The hope with which these pages are written is that their readers may be enabled to see a little deeper into that problem of the relation of the West with Asia which the historian of the future will unquestionably regard as the greatest of our time.
I lived for four and a half years in Japan. This book is a record of many of the things I saw and experienced and some of the things I was told chiefly during rural journeys—more than half the population is rural—extending to twice the distance across the United States or nearly eight times the distance between the English Channel and John o' Groats.
These pages deal with a field of investigation in Japan which no other volume has explored. Because they fall short of what was planned, and in happier conditions might have been accomplished, a word or two may be pardoned on the beginnings of the book—one of the many literary victims of the War.
The first book I ever bought was about the Far East. The first leading article of my journalistic apprenticeship in London was about Korea. When I left daily journalism, at the time of the siege of the Peking Legations, the first thing I published was a book pleading for a better understanding of the Chinese.
After that, as a cottager in Essex, I wrote—above a nom de guerre which is better known than I am—a dozen volumes on rural subjects. During a visit to the late David Lubin in Rome I noticed in the big library of his International Institute of Agriculture that there was no took in English dealing with the agriculture of Japan. Just before the War the thoughts of forward-looking students of our home affairs ran strongly on the relation of intelligently managed small holdings to skilled capitalist farming. During the early "business as usual" period of the War, when no tasks had been found for men over military age—Mr. Wells's protest will be remembered—it occurred to me that it might be serviceable if I could have ready, for the period of rural reconstruction and readjustment of our international ideas when the War was over, two books of a new sort. One should be a stimulating volume on Japan, based on a study, more sociological than technically agricultural, of its remarkable small-farming system and rural life, and the other a complementary American volume based on a study of the enterprising large farming of the Middle West. I proposed to write the second book in co-operation with a veteran rural reformer who had often invited me to visit him in Iowa, the father of the present American Minister of Agriculture. Early in 1915 I set out for Japan to enter upon the first part of my task. Mr. Wallace died while I was still in Japan, and the Middle West book remains to be undertaken by someone else.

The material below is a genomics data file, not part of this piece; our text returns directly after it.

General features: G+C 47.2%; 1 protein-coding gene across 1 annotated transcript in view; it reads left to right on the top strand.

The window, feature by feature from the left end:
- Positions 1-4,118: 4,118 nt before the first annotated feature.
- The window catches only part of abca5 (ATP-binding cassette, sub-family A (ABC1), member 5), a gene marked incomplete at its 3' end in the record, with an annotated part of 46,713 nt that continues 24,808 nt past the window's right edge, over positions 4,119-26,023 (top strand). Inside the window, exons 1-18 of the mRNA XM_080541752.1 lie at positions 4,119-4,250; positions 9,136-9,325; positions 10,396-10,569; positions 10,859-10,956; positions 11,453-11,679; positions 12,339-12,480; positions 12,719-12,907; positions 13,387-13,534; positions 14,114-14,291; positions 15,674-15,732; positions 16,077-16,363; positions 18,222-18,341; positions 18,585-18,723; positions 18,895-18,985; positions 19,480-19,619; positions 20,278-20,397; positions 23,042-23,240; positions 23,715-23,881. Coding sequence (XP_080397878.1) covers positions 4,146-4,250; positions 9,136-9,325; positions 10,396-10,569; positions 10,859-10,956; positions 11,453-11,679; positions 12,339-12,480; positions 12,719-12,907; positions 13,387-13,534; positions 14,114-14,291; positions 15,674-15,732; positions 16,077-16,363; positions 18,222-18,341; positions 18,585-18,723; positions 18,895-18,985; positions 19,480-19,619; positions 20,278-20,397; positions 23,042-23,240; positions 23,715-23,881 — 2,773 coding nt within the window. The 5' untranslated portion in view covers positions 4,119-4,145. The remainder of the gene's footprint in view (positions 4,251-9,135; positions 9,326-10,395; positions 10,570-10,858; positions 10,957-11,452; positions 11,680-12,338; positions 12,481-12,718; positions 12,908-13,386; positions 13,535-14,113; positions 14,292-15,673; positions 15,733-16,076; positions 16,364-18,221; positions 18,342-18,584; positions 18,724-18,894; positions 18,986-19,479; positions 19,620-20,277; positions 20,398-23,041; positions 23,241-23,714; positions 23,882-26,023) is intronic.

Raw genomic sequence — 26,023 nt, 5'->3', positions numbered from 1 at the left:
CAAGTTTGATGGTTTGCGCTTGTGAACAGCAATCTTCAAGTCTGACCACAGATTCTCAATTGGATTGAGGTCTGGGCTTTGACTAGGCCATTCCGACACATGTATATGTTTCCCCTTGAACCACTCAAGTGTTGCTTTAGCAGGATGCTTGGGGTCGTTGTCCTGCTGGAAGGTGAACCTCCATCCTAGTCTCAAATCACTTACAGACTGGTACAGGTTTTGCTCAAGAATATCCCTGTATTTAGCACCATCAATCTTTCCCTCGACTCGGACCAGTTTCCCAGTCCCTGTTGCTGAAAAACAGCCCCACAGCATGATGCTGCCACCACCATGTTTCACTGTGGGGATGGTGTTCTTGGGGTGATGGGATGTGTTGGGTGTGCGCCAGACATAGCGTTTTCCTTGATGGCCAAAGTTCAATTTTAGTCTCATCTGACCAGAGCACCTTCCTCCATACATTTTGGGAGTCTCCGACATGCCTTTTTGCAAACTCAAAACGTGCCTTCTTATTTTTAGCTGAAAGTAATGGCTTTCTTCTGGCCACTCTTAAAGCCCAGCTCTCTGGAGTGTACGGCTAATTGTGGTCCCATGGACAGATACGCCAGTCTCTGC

The Land of the Rising Sun has been fortunate in the quality of the books which many foreigners have written. But for every work at the standard of what might be called the seven "M's"—Mitford, Murdoch, Munro, Morse, Maclaren, "Murray" and McGovern—there are many volumes of fervid "pro-Japanese" or determined "anti-Japanese" romanticism....